Technological Base and the Evolution of Complex Learning Networks: An Agent-Based Simulation

Adam Tatarynowicz, Department of Business Administration, University of St. Gallen

Empirical studies of cooperative agreements between firms contend that interfirm networks frequently take on characteristics consistent with the graph theoretic notion of a small world: they are characterized by uneven structures composed of several clusters that are internally dense yet have relatively few links leading from one cluster to another. While this revelation is nothing new in management science, scholars are only now beginning to realize that this complex network topology is not equally prevalent in all industrial settings. Some industries are apparently more “small-worldly” than others, and it remains largely unclear as to what particular elements of the industry produce these differences.
In this paper I focus on the technological base of an industry as one possible determinant of the observed network structures. Defining technological base as the number of different knowledge types required for production and, hence, successful learning (i.e., knowledge breadth) as well as the extent to which each knowledge type can be maximally utilized in the given sector (i.e., knowledge depth), I propose an agent-based model for the emergence of complex interfirm networks in different industrial environments which I simulate as a simple combination of these two parameters. Learning takes place when two autonomous agents (i.e., organizations or firms) form a joint alliance in order to recombine their existing informational endowments or when a single agent decides to innovate independently in the absence of appropriate partners. Three considerations drive the partner search process: complementarity of the knowledge resources held by both potential allies, the history of their previous collaborations, and the information about one another gained via common past and present contacts. As alliance formation continues and subsequent partnering decisions become increasingly embedded in the surrounding social structure, a large network of agents evolves whose properties are studied along with the properties of the learning processes occurring on that network. My results show that the topology of networks generated by these mechanisms depends heavily on the underlying technological base – with small worlds observed only within a limited region of the parameter space – and that there is a strong link between the resultant network structures and the agents’ learning performance.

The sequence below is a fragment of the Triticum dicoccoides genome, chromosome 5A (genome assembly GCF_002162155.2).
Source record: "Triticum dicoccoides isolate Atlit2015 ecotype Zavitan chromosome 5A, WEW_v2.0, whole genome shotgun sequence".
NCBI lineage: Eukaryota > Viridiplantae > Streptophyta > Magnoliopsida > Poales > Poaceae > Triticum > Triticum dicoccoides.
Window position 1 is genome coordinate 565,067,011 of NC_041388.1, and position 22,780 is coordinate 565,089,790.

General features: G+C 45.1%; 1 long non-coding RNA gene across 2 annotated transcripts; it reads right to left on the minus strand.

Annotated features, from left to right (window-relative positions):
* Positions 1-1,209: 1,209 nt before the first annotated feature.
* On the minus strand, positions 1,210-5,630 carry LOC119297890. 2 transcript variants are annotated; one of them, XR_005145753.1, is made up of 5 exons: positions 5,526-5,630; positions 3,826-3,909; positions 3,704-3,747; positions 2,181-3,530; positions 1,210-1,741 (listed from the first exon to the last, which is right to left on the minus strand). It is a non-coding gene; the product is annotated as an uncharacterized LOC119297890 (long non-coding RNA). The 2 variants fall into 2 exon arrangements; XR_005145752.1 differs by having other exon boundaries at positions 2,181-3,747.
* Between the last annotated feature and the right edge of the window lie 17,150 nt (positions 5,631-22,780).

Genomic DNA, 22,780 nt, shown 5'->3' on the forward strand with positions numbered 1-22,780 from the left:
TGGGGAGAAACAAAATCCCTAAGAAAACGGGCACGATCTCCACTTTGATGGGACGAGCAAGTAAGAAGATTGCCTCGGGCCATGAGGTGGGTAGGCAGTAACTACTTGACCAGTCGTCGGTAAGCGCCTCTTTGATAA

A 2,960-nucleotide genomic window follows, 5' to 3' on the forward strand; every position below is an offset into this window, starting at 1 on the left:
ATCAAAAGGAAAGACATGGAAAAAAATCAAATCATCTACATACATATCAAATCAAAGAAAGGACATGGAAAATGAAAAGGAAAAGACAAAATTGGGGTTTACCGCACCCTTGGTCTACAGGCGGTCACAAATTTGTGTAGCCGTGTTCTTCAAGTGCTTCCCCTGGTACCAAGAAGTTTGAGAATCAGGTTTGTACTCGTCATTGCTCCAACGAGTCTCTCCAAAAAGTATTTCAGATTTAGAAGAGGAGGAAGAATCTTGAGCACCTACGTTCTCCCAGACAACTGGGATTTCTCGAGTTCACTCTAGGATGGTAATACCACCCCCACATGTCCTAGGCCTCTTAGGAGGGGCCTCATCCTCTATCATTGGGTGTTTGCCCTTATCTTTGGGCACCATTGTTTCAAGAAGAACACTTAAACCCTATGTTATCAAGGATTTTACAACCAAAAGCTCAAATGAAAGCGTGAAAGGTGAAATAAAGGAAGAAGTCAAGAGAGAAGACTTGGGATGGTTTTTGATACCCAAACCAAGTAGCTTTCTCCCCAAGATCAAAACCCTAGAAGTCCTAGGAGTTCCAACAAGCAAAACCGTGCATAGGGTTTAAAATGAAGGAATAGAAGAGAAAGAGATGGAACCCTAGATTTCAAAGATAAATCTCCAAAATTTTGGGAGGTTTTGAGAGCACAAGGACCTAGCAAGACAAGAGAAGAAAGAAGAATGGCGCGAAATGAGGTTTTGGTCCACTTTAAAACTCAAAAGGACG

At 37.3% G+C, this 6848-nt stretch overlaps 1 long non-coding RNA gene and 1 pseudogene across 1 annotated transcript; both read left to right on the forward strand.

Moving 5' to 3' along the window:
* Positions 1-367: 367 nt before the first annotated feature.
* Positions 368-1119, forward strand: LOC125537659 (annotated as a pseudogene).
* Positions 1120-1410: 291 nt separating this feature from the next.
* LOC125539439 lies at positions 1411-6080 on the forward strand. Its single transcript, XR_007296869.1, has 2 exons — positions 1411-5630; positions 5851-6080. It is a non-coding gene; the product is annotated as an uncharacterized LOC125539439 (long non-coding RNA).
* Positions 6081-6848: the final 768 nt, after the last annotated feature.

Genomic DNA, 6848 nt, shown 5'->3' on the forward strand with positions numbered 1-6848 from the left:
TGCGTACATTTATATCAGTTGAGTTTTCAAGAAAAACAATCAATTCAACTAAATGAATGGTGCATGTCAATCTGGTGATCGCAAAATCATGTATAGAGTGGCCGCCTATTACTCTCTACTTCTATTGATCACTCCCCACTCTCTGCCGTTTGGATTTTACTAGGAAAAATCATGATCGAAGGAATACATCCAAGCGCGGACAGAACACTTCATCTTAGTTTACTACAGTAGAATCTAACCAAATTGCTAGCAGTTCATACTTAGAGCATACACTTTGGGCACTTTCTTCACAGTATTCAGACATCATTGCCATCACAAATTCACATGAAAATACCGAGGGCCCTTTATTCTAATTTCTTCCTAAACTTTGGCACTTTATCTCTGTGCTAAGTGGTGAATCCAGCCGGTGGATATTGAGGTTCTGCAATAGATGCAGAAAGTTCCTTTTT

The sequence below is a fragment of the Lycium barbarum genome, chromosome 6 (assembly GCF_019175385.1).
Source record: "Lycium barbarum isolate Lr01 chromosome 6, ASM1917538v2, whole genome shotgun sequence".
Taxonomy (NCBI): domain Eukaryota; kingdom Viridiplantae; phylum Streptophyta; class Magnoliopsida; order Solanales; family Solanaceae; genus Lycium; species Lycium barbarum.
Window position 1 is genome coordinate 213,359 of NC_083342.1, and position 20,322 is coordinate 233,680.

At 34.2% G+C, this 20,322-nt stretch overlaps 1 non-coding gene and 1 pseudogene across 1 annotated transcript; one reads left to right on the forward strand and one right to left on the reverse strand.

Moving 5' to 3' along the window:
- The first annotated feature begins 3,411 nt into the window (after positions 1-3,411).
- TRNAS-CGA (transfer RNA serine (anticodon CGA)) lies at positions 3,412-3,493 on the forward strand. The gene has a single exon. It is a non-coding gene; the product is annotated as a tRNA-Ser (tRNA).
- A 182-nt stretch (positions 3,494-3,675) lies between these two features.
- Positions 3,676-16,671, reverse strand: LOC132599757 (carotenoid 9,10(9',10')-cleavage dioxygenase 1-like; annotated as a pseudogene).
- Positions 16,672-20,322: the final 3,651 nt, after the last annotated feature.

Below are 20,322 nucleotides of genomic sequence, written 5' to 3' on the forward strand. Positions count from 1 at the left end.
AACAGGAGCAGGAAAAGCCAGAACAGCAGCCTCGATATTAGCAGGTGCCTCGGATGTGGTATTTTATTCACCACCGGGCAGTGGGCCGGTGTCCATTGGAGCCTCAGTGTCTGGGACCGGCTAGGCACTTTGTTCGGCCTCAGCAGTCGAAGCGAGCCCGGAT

Date: 08 March-00 0000